However, Gilliam said, at the end of the night officers did a heed a suggestion to avoid using loudspeakers or a bullhorn to address the crowd. Instead, they went into the crowd to tell them to move onto sidewalks — but he said the effort went haywire Wednesday night when a man threw a foam baton round at the chief and an officer spotted a gun tucked into his waistband.

Related: Rain didn’t stop fifth night of Tampa Bay protests; armed protester arrested in St. Pete

Edmond said he brought up policy changes he’d like to see. Instead of body cameras that only start recording once an officer pulls their gun — a program St. Petersburg police plan to fully implement later this year — he wants cameras that are always recording. He also wants to see an equity audit throughout the department, and city money redirected from the police budget to community social programs.

At least one conversation participant wondered why there weren’t more representatives from the group of young activists who have emerged as drivers of the protest movement.

“More young people who have been out protesting, particularly young black people who have been out protesting, need to be in that room, and I think their voices need to be heard more than the law enforcement officers that were in the room," said Anthony Close, 26, who attended as a protester but who also runs the urban development blog St. Pete Rising.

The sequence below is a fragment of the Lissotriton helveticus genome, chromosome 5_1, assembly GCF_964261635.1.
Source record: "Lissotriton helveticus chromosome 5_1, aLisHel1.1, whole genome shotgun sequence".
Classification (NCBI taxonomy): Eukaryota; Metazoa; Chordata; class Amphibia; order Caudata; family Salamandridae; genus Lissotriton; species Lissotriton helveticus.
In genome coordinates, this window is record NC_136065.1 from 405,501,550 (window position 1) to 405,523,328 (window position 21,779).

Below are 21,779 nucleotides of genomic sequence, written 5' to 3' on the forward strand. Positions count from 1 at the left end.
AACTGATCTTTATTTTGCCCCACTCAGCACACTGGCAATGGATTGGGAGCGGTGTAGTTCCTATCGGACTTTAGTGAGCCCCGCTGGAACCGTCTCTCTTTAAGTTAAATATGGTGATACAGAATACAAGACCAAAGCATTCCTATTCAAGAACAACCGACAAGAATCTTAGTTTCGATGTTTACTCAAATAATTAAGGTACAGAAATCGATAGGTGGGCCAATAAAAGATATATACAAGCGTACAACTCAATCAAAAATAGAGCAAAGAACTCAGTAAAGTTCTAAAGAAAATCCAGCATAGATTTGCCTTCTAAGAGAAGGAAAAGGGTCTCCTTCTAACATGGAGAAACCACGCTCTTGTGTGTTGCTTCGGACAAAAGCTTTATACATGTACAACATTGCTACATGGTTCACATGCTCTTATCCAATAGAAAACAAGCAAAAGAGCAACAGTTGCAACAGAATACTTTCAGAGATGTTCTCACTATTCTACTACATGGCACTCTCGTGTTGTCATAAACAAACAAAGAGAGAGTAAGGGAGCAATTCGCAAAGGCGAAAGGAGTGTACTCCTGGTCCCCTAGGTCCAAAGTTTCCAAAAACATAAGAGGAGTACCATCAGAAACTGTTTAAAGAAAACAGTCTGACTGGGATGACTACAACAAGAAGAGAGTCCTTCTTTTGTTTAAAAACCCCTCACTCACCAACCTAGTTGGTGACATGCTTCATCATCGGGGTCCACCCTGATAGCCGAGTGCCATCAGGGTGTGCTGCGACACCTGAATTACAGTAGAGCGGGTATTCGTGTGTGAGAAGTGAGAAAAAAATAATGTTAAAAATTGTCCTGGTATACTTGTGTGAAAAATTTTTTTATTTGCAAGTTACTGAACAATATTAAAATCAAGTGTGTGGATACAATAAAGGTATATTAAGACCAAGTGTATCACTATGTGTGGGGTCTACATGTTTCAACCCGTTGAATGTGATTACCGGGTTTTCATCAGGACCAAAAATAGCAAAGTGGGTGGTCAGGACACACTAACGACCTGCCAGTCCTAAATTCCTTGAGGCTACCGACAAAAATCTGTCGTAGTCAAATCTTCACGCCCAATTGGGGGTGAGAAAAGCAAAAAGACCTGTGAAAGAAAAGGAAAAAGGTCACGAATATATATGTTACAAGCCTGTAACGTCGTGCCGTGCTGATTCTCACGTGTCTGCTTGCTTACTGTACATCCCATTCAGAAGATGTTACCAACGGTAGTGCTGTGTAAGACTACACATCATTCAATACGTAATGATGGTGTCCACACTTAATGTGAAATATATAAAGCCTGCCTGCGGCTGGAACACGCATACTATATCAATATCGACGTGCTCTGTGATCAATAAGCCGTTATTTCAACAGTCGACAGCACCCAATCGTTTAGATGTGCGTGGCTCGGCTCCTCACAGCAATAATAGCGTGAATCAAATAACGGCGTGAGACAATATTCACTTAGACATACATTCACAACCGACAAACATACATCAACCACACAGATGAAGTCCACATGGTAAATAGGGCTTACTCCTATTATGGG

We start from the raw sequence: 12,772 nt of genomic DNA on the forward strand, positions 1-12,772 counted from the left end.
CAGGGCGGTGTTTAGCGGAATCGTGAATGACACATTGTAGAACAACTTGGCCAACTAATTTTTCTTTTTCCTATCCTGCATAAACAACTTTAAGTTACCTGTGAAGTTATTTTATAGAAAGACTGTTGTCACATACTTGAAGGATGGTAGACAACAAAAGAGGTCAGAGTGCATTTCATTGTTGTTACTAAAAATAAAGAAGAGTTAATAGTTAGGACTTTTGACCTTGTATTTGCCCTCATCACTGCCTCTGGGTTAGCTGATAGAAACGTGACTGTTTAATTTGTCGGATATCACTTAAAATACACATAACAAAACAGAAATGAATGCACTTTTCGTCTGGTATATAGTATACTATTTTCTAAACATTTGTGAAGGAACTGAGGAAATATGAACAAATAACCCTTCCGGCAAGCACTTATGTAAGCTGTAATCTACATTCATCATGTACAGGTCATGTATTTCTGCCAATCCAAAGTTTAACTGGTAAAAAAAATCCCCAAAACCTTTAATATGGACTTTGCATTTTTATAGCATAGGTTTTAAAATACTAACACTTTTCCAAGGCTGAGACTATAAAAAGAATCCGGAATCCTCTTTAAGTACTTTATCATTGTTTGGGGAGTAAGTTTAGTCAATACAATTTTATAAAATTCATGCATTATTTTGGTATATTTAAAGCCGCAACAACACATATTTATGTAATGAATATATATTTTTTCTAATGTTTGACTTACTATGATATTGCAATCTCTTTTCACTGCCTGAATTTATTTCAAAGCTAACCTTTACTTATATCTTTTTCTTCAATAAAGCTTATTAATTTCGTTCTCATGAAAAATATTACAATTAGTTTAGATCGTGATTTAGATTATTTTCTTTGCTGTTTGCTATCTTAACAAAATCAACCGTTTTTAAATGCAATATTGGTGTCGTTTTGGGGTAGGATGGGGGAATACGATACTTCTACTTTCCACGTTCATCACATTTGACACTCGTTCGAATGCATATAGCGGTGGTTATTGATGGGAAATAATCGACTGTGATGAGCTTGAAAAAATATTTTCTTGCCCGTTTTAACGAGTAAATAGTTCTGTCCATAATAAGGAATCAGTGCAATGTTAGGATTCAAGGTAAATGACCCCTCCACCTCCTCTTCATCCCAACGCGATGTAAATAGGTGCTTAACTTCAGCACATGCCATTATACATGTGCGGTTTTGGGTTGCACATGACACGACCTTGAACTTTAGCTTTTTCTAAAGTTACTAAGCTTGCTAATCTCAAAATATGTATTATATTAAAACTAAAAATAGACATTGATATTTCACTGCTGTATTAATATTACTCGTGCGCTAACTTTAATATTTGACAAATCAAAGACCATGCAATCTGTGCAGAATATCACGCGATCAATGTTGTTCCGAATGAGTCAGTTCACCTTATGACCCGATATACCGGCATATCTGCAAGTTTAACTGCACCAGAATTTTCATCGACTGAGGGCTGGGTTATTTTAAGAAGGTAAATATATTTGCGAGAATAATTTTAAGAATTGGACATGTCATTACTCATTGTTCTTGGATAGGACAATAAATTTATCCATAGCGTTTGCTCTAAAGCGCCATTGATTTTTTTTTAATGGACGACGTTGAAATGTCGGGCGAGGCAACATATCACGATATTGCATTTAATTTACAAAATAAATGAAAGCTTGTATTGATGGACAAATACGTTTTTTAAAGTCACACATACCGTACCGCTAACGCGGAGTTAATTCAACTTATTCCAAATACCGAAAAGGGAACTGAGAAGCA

Gilliam said police have not been able to identify a clear leader of the protests, or even determine what they’re trying to accomplish. He said attempts to invite younger protesters were not successful.

One leader who has emerged is Terron Gland, 31, who has led marches and chants every day and is working on organizing a group called St. Pete Peaceful Protesters. He made contact with police Wednesday when he was detained during a traffic stop. He said he was given summonses to appear in court on a charge of interfering with a traffic stop and was cited for not wearing a seatbelt.

Gilliam said Gland hasn’t been receptive to their overtures. But Gland said Thursday that he didn’t know about the meeting.

“Someone should have contacted me," he said. "I should have been involved.”